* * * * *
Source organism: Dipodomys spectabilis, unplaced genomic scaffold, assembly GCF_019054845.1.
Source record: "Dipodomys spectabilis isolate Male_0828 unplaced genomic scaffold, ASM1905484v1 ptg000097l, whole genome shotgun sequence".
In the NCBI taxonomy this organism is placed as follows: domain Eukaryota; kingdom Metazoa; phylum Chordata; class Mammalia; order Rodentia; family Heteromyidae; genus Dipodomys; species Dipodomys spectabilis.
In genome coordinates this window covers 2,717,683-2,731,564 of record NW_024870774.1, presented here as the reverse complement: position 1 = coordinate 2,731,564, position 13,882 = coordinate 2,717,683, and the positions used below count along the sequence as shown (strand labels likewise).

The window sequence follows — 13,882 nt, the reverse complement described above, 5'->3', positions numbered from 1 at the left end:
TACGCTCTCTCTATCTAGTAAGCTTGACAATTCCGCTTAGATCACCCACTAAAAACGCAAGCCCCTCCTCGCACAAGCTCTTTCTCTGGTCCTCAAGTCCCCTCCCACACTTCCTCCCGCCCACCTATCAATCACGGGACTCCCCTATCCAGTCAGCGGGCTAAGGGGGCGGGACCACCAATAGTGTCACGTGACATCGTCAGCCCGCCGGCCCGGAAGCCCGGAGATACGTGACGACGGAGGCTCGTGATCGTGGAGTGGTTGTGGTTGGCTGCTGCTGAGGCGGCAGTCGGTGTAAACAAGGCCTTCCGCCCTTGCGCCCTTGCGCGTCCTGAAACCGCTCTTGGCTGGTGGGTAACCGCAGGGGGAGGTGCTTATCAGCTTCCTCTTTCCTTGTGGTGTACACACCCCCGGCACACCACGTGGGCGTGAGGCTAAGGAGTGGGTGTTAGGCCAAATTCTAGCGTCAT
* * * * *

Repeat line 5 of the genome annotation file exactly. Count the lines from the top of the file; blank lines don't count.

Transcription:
The window sequence follows — 13,882 nt, the reverse complement described above, 5'->3', positions numbered from 1 at the left end: